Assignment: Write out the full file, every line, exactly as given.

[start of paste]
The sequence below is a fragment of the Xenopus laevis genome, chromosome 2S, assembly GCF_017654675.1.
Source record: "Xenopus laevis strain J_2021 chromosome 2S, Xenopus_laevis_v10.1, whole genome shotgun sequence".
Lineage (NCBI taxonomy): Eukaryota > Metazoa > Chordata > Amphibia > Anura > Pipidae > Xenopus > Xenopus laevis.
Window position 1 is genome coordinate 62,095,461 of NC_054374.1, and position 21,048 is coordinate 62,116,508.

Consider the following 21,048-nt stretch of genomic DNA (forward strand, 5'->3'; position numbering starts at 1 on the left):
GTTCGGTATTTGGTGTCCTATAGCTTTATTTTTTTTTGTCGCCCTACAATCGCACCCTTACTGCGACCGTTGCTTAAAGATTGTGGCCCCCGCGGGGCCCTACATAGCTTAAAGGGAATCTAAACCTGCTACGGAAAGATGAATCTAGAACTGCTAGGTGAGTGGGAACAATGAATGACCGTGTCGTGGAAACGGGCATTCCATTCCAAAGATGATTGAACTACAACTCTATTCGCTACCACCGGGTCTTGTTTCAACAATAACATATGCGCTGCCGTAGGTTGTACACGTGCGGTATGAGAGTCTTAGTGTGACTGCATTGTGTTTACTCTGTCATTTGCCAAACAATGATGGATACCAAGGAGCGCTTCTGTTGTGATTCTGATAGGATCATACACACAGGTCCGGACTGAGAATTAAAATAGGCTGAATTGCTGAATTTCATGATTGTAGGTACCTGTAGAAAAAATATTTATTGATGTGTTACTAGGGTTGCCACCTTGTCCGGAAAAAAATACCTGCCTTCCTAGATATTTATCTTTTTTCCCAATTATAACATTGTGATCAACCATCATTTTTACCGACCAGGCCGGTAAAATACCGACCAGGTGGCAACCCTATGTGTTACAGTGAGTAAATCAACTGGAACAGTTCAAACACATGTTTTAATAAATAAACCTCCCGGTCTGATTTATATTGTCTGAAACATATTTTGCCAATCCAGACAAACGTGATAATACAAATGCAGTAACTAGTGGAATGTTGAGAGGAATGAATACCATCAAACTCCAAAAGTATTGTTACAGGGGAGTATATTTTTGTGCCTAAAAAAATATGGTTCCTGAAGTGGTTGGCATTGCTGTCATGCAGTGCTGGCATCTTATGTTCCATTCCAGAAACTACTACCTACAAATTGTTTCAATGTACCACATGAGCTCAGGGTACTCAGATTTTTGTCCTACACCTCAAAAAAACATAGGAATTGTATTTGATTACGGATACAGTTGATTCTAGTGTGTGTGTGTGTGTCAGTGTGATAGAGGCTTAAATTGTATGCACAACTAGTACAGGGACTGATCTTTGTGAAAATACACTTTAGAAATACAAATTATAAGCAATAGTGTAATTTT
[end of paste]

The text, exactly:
The sequence below is a fragment of the Xenopus laevis genome, chromosome 2S, assembly GCF_017654675.1.
Source record: "Xenopus laevis strain J_2021 chromosome 2S, Xenopus_laevis_v10.1, whole genome shotgun sequence".
Lineage (NCBI taxonomy): Eukaryota > Metazoa > Chordata > Amphibia > Anura > Pipidae > Xenopus > Xenopus laevis.
Window position 1 is genome coordinate 62,095,461 of NC_054374.1, and position 21,048 is coordinate 62,116,508.

Consider the following 21,048-nt stretch of genomic DNA (forward strand, 5'->3'; position numbering starts at 1 on the left):
GTTCGGTATTTGGTGTCCTATAGCTTTATTTTTTTTTGTCGCCCTACAATCGCACCCTTACTGCGACCGTTGCTTAAAGATTGTGGCCCCCGCGGGGCCCTACATAGCTTAAAGGGAATCTAAACCTGCTACGGAAAGATGAATCTAGAACTGCTAGGTGAGTGGGAACAATGAATGACCGTGTCGTGGAAACGGGCATTCCATTCCAAAGATGATTGAACTACAACTCTATTCGCTACCACCGGGTCTTGTTTCAACAATAACATATGCGCTGCCGTAGGTTGTACACGTGCGGTATGAGAGTCTTAGTGTGACTGCATTGTGTTTACTCTGTCATTTGCCAAACAATGATGGATACCAAGGAGCGCTTCTGTTGTGATTCTGATAGGATCATACACACAGGTCCGGACTGAGAATTAAAATAGGCTGAATTGCTGAATTTCATGATTGTAGGTACCTGTAGAAAAAATATTTATTGATGTGTTACTAGGGTTGCCACCTTGTCCGGAAAAAAATACCTGCCTTCCTAGATATTTATCTTTTTTCCCAATTATAACATTGTGATCAACCATCATTTTTACCGACCAGGCCGGTAAAATACCGACCAGGTGGCAACCCTATGTGTTACAGTGAGTAAATCAACTGGAACAGTTCAAACACATGTTTTAATAAATAAACCTCCCGGTCTGATTTATATTGTCTGAAACATATTTTGCCAATCCAGACAAACGTGATAATACAAATGCAGTAACTAGTGGAATGTTGAGAGGAATGAATACCATCAAACTCCAAAAGTATTGTTACAGGGGAGTATATTTTTGTGCCTAAAAAAATATGGTTCCTGAAGTGGTTGGCATTGCTGTCATGCAGTGCTGGCATCTTATGTTCCATTCCAGAAACTACTACCTACAAATTGTTTCAATGTACCACATGAGCTCAGGGTACTCAGATTTTTGTCCTACACCTCAAAAAAACATAGGAATTGTATTTGATTACGGATACAGTTGATTCTAGTGTGTGTGTGTGTGTCAGTGTGATAGAGGCTTAAATTGTATGCACAACTAGTACAGGGACTGATCTTTGTGAAAATACACTTTAGAAATACAAATTATAAGCAATAGTGTAATTTT